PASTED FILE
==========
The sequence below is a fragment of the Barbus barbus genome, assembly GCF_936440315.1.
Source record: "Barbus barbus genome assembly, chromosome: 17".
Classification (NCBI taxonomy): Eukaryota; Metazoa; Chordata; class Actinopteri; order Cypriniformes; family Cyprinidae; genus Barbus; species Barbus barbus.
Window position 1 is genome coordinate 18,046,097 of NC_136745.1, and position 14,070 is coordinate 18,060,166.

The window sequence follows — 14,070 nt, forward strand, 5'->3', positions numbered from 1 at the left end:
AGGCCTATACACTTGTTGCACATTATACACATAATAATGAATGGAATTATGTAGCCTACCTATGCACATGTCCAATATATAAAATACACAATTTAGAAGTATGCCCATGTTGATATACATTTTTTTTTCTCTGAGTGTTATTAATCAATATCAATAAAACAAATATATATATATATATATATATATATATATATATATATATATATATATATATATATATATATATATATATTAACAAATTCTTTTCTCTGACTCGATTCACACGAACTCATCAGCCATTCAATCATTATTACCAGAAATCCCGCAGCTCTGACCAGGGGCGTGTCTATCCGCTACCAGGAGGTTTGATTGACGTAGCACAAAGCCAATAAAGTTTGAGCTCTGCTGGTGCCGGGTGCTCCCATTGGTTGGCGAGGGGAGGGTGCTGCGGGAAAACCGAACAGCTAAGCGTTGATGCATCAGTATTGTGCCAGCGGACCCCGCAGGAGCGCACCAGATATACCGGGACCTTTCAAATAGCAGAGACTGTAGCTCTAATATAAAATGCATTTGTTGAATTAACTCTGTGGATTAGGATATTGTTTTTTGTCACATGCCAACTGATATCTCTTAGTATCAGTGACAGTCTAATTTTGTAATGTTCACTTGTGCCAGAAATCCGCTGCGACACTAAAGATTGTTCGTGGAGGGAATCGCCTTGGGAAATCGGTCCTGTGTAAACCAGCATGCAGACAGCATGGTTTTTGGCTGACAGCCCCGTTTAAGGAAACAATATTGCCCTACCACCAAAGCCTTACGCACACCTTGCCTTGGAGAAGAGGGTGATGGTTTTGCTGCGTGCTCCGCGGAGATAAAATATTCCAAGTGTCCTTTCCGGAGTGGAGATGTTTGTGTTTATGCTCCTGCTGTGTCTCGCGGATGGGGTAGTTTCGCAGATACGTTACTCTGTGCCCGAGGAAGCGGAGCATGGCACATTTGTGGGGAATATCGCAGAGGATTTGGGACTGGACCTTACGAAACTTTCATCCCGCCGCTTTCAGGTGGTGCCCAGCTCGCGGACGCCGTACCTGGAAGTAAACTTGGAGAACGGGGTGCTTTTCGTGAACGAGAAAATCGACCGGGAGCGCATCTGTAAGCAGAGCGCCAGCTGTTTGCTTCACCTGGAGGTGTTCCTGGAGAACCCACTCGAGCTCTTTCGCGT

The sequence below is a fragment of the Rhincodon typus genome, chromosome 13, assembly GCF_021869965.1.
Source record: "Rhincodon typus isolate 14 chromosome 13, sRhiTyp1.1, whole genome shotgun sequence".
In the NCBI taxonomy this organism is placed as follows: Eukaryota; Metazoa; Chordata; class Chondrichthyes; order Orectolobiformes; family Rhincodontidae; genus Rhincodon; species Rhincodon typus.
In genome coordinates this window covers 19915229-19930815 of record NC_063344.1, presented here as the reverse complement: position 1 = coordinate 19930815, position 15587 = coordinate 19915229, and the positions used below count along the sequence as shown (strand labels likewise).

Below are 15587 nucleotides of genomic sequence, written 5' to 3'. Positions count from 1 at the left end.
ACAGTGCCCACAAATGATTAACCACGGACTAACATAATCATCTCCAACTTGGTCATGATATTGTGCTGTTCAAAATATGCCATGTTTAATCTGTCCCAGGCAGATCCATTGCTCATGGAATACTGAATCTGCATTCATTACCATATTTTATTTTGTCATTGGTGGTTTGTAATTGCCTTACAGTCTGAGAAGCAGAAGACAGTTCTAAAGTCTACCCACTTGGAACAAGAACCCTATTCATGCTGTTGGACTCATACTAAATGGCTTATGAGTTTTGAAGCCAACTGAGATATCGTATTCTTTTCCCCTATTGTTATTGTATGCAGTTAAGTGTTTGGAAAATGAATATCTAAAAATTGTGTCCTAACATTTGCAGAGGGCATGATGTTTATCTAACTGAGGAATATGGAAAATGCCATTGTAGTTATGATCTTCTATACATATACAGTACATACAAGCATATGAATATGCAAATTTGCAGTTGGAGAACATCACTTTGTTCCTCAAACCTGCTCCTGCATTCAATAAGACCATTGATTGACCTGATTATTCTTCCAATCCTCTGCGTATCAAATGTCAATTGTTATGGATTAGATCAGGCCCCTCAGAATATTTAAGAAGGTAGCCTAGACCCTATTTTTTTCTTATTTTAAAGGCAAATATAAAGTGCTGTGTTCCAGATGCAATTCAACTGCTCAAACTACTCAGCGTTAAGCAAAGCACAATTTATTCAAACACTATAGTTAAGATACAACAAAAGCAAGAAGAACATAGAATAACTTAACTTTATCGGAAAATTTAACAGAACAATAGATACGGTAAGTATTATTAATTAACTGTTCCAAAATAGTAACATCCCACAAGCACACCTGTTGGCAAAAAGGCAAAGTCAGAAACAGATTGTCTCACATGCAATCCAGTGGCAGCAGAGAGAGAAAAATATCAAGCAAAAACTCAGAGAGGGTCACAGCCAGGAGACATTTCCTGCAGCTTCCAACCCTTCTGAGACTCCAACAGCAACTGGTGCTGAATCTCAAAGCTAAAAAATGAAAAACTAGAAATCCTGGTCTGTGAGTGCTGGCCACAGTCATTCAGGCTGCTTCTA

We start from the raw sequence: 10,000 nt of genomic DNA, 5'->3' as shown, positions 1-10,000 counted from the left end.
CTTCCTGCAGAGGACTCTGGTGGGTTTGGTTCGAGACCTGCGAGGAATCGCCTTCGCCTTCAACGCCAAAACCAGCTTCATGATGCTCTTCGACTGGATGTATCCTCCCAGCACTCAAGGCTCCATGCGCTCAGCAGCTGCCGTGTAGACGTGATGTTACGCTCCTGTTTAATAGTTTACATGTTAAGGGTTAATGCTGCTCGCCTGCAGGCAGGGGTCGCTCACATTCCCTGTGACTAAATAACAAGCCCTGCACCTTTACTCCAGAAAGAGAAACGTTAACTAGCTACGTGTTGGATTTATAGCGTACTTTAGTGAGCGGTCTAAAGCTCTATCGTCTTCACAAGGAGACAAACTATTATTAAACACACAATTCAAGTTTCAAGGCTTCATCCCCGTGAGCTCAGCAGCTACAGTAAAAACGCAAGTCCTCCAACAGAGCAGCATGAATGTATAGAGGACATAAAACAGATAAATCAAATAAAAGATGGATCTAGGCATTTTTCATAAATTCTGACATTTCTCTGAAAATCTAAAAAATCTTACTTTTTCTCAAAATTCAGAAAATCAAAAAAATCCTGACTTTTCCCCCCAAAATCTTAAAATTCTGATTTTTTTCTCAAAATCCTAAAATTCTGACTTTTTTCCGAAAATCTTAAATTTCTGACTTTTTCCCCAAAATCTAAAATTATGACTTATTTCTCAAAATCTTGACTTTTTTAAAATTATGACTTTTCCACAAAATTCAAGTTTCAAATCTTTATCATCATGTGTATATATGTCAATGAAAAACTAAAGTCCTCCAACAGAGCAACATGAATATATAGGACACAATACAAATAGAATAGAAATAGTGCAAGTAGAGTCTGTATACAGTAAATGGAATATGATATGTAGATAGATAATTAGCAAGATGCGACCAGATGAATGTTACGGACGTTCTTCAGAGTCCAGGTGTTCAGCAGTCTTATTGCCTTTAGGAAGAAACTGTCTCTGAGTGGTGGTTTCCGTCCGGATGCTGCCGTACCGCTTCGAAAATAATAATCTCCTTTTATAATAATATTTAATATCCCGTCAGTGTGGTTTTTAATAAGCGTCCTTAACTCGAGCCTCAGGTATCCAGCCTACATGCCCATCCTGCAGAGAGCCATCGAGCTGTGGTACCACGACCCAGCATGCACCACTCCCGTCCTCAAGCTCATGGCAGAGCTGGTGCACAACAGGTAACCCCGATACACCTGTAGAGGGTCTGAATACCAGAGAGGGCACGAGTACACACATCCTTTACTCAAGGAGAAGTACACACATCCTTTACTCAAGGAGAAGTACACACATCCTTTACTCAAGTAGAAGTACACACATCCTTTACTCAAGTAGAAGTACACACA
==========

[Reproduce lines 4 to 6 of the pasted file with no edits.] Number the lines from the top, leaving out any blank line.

Window position 1 is genome coordinate 18,046,097 of NC_136745.1, and position 14,070 is coordinate 18,060,166.

The window sequence follows — 14,070 nt, forward strand, 5'->3', positions numbered from 1 at the left end:
AGGCCTATACACTTGTTGCACATTATACACATAATAATGAATGGAATTATGTAGCCTACCTATGCACATGTCCAATATATAAAATACACAATTTAGAAGTATGCCCATGTTGATATACATTTTTTTTTCTCTGAGTGTTATTAATCAATATCAATAAAACAAATATATATATATATATATATATATATATATATATATATATATATATATATATATATATATATATATATATTAACAAATTCTTTTCTCTGACTCGATTCACACGAACTCATCAGCCATTCAATCATTATTACCAGAAATCCCGCAGCTCTGACCAGGGGCGTGTCTATCCGCTACCAGGAGGTTTGATTGACGTAGCACAAAGCCAATAAAGTTTGAGCTCTGCTGGTGCCGGGTGCTCCCATTGGTTGGCGAGGGGAGGGTGCTGCGGGAAAACCGAACAGCTAAGCGTTGATGCATCAGTATTGTGCCAGCGGACCCCGCAGGAGCGCACCAGATATACCGGGACCTTTCAAATAGCAGAGACTGTAGCTCTAATATAAAATGCATTTGTTGAATTAACTCTGTGGATTAGGATATTGTTTTTTGTCACATGCCAACTGATATCTCTTAGTATCAGTGACAGTCTAATTTTGTAATGTTCACTTGTGCCAGAAATCCGCTGCGACACTAAAGATTGTTCGTGGAGGGAATCGCCTTGGGAAATCGGTCCTGTGTAAACCAGCATGCAGACAGCATGGTTTTTGGCTGACAGCCCCGTTTAAGGAAACAATATTGCCCTACCACCAAAGCCTTACGCACACCTTGCCTTGGAGAAGAGGGTGATGGTTTTGCTGCGTGCTCCGCGGAGATAAAATATTCCAAGTGTCCTTTCCGGAGTGGAGATGTTTGTGTTTATGCTCCTGCTGTGTCTCGCGGATGGGGTAGTTTCGCAGATACGTTACTCTGTGCCCGAGGAAGCGGAGCATGGCACATTTGTGGGGAATATCGCAGAGGATTTGGGACTGGACCTTACGAAACTTTCATCCCGCCGCTTTCAGGTGGTGCCCAGCTCGCGGACGCCGTACCTGGAAGTAAACTTGGAGAACGGGGTGCTTTTCGTGAACGAGAAAATCGACCGGGAGCGCATCTGTAAGCAGAGCGCCAGCTGTTTGCTTCACCTGGAGGTGTTCCTGGAGAACCCACTCGAGCTCTTTCGCGT